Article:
Analysis of the consensus strains alongside other sequences generated across West Africa showed a clustering around Lineage 3 of the West African genotype. They revealed close relationship with other strains from Senegal (JX898871, JX898872) (Fig. 1). Figure 2, phylogeny analysis indicated that the three new consensus sequences are different strains for the previously identified ones. It showed that ON323053 and ON323054 are more closely related relative to ON323052.

Fig. 1
figure 1

Phylogenetic analysis of the consensus sequences (ON323052, ON323053, ON323054) in relation to other sequences across West Africa

Fig. 2
figure 2

Phylogenetic analysis of the consensus sequences (ON323052, ON323053, ON323054) in relation to other whole genome sequences across Nigeria mined from NCBI. It shows a relatively different strain from the previous ones


The threat from infections of arboviral origin are fast becoming a global concern. Most infections that were at a time localized are beginning to spread out to several nations of the world and hence becoming global threat to World Health Organization and other national health organizations. In the list of WHO priority diseases, arboviral infections are of majority. In Nigeria, Nigeria Centre for Disease Control (NCDC) has highlighted mosquito-borne infections arising from viruses such as Yellow fever, Dengue, Chikungunya, Rift Valley fever and other viral haemorrhagic fever viruses as emerging diseases of concern and under surveillance. Of the infections from these viruses, yellow fever, a disease caused by yellow fever virus has been a consistent concern with sporadic outbreak yearly. Serological evidence of these viruses has been recorded in previous studies conducted in some states across the country with seroprevalences of 16.4–32.4% [14,15,16] for CHIKV; 21.5% [17] for RVFV; 11.1–50% [18,19,20] for YFV and 2-55.6% [18, 20,21,22]. However, there is limited molecular information on these virus neccesiating this molecular surveillance study to investigate the real time true burden of these infections (which most times have been misdiagnosed) within Nigeria. The PCR results from the screening of the viruses in this study signifies that as at the period the samples were collected, there were no active spread of Zika, Chikungunya, Dengue and Rift valley fever viruses in the four states sampled. Although the individuals whose samples were analyzed had fever, it could be deduced that the fever did not arise from these viral infections. Also knowing that the viruses are RNA viruses, mode of sample storage before and during transportation is important to maintaining the integrity of the RNA. Furthermore, it could imply that the participants were already at the recovery phase of the infection and as such; viral loads below the limit of detection of the assays.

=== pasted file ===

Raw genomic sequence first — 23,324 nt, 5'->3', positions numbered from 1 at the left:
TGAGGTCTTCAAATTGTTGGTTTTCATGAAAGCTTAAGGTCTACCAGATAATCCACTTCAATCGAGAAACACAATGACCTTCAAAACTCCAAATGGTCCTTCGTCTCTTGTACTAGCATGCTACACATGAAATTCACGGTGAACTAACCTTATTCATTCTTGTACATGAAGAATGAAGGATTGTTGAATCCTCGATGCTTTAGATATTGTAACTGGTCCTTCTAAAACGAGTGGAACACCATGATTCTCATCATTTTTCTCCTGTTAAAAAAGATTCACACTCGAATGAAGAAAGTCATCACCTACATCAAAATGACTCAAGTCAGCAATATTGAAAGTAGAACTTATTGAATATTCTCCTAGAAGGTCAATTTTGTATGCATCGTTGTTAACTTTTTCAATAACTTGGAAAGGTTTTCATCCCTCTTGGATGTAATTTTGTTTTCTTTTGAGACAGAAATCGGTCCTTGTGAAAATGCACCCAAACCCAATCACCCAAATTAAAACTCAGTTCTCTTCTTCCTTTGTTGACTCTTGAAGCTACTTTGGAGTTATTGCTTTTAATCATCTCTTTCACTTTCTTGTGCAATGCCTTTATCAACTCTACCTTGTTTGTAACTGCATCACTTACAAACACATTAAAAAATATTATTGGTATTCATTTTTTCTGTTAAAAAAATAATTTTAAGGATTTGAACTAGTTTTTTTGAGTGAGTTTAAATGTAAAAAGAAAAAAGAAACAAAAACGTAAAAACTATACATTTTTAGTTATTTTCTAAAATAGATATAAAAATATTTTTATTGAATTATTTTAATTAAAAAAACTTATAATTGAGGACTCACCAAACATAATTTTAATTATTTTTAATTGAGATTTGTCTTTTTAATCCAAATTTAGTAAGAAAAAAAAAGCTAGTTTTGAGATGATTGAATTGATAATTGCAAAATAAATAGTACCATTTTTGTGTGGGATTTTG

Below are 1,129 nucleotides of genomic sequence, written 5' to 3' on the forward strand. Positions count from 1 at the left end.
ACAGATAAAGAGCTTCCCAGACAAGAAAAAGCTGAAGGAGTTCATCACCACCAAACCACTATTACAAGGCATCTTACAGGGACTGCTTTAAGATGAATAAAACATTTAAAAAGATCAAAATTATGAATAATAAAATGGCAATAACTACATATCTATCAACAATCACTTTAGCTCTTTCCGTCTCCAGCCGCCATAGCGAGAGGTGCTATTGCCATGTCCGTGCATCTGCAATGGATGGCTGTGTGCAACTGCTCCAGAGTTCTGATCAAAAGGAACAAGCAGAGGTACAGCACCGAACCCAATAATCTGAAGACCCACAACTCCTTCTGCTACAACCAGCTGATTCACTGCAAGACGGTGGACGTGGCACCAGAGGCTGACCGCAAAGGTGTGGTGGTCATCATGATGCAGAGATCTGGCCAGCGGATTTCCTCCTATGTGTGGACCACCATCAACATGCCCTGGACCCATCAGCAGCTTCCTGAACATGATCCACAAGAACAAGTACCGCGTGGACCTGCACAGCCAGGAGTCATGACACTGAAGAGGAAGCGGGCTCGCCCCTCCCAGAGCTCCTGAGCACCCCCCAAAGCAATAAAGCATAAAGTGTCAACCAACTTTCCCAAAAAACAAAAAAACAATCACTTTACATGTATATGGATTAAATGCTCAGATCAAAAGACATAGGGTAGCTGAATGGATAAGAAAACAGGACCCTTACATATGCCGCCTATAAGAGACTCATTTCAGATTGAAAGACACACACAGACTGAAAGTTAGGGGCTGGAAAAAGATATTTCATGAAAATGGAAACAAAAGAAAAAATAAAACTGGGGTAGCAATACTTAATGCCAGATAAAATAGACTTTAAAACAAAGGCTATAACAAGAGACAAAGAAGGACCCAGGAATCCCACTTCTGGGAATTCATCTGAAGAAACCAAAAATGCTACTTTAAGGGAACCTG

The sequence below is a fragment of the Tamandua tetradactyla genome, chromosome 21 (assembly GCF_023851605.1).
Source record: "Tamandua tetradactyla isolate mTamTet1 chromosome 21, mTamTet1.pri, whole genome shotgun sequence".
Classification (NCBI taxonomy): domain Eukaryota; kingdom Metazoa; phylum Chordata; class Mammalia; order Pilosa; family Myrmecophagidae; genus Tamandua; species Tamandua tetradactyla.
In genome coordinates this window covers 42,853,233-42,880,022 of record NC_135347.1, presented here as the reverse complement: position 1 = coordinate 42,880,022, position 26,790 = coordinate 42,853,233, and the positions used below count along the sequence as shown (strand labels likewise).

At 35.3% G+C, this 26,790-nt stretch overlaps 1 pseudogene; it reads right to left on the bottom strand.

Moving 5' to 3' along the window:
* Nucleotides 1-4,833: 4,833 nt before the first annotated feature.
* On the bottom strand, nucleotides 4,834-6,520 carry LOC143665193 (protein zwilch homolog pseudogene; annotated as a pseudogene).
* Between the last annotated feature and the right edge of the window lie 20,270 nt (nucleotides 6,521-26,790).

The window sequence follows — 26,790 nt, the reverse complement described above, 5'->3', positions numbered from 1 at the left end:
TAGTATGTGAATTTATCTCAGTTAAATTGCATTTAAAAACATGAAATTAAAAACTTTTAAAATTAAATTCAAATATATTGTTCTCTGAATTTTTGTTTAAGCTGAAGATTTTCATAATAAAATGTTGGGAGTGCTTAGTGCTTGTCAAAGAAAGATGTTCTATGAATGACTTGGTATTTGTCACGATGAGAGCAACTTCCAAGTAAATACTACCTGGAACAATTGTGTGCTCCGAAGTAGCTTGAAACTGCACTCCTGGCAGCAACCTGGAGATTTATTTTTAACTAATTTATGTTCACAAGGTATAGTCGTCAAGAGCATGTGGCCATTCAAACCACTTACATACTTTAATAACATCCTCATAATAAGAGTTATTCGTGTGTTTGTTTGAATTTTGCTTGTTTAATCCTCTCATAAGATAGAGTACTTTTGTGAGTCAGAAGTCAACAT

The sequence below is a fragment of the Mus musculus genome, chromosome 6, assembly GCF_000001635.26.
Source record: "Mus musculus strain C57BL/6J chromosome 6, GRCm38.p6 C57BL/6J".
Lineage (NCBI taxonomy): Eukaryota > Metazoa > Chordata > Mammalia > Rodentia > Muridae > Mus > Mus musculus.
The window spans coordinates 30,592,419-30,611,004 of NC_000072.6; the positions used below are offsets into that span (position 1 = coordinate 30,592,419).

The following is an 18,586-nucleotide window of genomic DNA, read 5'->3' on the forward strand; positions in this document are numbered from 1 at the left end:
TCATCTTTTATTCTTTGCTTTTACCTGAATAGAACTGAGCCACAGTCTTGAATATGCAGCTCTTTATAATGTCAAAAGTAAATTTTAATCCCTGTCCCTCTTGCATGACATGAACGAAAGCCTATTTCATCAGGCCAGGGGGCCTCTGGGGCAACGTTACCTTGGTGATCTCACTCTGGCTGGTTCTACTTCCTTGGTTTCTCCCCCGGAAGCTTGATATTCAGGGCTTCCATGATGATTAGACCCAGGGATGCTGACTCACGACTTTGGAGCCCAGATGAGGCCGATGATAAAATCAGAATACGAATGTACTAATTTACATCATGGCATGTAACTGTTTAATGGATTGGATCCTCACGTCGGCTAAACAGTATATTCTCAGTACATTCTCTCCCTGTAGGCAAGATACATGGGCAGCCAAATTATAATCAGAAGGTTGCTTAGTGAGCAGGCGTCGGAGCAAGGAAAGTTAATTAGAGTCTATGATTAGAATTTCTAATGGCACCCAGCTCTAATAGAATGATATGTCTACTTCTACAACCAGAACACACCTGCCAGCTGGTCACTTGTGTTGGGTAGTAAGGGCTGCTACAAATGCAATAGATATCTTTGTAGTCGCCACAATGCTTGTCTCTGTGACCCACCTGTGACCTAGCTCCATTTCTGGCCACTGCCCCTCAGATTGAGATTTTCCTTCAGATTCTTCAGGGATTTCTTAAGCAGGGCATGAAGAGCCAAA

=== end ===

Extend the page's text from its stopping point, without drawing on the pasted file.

However, 12(0.75%) of the total number of samples collected from the four states tested positive for YFV. This samples were all from Delta state implying an active prevalence of 3% of the population from the state. This signified an active spread of yellow fever in Delta state which agreed with the fact that Delta state has being endemic for yellow fever in the past few years as reported by NCDC and WHO [9]. Environmental conditions of the residential areas could play a role in nurturing vectors; usually, people living in rural areas where there are bushes, stagnant bodies of water, untidy dark spot at corners and limited access to the use of insecticides and mosquito nets are more exposed to mosquito bite and consequently, a higher chance of coming down with fever. Although fever as a symptom is not only limited to mosquito bites, however, in Africa, most fever cases could be attributable to mosquito bite. Narrowing down to Delta state, it could be deduced that regular exposure to mosquito especially of the Aedes sp which is the vector of YFV, is a predisposing factor to being infected with the virus which could manifest in fever. Apart from fever, other symptoms such as jaundice (58.3%), general body pains (75%), bleeding from nose, gum and eyes (25%), headache (75%) and vomiting (75%) reported among the participants are clear signs of probable active spread of YFV in these communities. The negative samples recorded within the same communities pointed to a possibility that at the time of sample collection, some of the patients have shed the virus and the viral was no longer at the level to be detected.